Our Town

17 Jun

I like going to the Guildhall. They have a habit of doing operas that I haven’t seen before and the performance standards are often pretty high and you can, now and then identify some talent.  I was there when Bryn Terfel sang Macrobio in Pietra del Paragone in the 1980s and, my recently, it’s been nice to see Nicky Spence – quite a star of a few performances there – getting his career going quite nicely.

The latest production was Our Town by Ned Rorem – a UK premiere. I saw the performance on 6th June. It’s rather a lovely piece. I don’t know the Wilder play but this struck me as a very charming, effective working of it. It presents a portrait of a group of people in a small US town – the doctor, the editor and their families. The opera, I think, differs from the play in that it majors on the central relationship between the doctor’s son, George, and the editor’s daughter, Emily. Their courtship and love is very nicely done and gives a centre to the opera.  The opera moves from a moderately light, comic opening to a very much darker, more surreal ending as the dead Emily tries to go back in time and then finds that this is too much for her.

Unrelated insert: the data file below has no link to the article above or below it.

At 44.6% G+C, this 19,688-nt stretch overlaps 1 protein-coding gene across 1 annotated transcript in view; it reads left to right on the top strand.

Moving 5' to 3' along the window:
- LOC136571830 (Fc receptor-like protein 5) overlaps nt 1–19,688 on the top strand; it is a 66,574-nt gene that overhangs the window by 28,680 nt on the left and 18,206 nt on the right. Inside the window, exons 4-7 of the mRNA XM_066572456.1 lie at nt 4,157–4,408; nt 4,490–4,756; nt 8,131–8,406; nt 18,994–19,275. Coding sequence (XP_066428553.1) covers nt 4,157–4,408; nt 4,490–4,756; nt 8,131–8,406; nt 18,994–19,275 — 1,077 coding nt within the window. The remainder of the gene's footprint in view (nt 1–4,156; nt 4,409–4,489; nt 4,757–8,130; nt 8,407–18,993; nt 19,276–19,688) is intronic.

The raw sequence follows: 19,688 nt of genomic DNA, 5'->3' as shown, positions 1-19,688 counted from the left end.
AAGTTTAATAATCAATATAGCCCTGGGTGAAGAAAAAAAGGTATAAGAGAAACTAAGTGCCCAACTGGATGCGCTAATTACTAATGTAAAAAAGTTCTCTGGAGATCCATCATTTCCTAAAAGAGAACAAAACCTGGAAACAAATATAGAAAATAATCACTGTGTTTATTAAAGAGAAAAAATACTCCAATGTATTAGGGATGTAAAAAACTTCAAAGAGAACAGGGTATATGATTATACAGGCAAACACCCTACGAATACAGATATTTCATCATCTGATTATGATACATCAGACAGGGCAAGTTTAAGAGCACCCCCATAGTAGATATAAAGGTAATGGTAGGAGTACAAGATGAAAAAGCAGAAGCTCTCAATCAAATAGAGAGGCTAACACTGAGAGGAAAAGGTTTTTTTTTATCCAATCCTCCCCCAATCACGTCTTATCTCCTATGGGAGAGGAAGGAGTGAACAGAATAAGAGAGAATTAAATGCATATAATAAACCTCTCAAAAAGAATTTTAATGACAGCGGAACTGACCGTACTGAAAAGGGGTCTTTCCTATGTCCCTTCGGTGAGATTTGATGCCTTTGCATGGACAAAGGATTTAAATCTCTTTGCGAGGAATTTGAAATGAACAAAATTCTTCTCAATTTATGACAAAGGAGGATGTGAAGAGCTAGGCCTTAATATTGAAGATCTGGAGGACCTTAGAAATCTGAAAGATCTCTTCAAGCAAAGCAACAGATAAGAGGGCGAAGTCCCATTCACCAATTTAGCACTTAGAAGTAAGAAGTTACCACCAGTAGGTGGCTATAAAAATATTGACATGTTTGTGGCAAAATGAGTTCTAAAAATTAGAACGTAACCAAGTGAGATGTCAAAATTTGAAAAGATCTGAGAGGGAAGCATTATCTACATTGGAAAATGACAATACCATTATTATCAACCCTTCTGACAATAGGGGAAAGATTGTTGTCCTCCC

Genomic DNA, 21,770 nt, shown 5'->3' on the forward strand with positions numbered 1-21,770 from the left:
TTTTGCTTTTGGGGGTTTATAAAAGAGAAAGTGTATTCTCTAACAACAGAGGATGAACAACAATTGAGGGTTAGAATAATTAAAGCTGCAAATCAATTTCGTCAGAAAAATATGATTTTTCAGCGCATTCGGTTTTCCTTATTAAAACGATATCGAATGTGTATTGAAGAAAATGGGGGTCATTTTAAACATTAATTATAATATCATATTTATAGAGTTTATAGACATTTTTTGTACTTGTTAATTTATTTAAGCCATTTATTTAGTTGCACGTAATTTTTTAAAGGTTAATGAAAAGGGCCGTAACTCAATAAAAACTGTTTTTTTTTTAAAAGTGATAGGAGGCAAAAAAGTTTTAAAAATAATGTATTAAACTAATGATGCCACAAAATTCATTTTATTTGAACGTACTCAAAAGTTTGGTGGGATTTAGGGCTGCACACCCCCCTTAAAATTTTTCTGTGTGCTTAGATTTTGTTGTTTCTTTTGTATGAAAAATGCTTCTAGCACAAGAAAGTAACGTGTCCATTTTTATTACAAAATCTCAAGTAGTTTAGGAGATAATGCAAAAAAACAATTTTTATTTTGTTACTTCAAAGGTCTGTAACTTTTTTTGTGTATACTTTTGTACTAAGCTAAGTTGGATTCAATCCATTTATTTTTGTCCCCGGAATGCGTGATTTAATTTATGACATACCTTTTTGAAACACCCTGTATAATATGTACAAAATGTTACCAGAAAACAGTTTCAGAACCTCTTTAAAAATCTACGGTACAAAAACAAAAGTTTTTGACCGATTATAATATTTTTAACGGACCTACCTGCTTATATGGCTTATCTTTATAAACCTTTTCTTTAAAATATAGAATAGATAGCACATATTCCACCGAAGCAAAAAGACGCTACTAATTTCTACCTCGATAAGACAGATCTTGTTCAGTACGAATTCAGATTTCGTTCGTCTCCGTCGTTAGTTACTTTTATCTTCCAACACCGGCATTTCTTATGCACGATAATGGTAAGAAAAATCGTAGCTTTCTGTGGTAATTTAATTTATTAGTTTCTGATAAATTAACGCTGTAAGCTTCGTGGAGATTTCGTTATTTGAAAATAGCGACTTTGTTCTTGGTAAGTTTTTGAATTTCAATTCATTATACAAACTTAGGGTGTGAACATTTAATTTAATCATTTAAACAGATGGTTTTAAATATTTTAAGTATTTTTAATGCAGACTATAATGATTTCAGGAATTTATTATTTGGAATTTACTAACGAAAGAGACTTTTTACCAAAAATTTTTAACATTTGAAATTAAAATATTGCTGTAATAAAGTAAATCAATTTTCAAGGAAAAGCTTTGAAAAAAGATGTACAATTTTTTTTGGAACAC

The musical idiom is gentle US 20th century with echoes of Copland. In George’s music, I was reminded quite a lot of Albert Herring and Rorem has Britten’s skill at setting words.  The orchestra is small and kind to the voices – and there’s lots of fun for them. It was originally performed by students and it makes a good piece for them. I think it would be lost ina a large house, but it would be a perfect piece for the Linbury or Glyndebourne’s Jerwood studio.

It was given a really fine ensemble performance. It was very clearly directed by Stephen Medcalf and he got a set of really good characterisations from the cast.  Wilder didn’t want elaborate sets and props – the characters mimed, very successfully.  You didn’t need sets (nor, particularly, the quotes from the play projected onto the walls – the singers acted and concentrated well.  Their diction was clear and the audience was following: I love being part of an audience that’s listening and watching, rather than reading.

There wren’t many stars, but it isn’t that sort of opera.  However, I thought Stuart Laing showed masses of charm and authority as the Stage Manager, who acts as our guide to the town. Barnaby Rea showed a strong, very pleasing bass as Dr Gibbs, Luis Gomes had oodles of charm and a nice, young tenor voic e as George. It was a shame that Sky Ingram was ill.  She acted Emily, while Lucy Hall sang the role really well from the pit.

Clive Tims conducted with his usual authority:  just looking at the biographies reminded me that he and Medcalf have been responsible for some of my most memorable experiences at this address.

This was one of those performances where there was no need to make any allowances for the fact that we were watching students.  I was pleased to have seen it, and the opera.  It’s a shame that, because of it’s large-ish cast combined with a chamber approach, it’s not likely to be done that often. But it would be nice if one of the festivals or other companies gave it a go as fringe event.  It would be worth going to. It’s a really enjoyable, strong piece.


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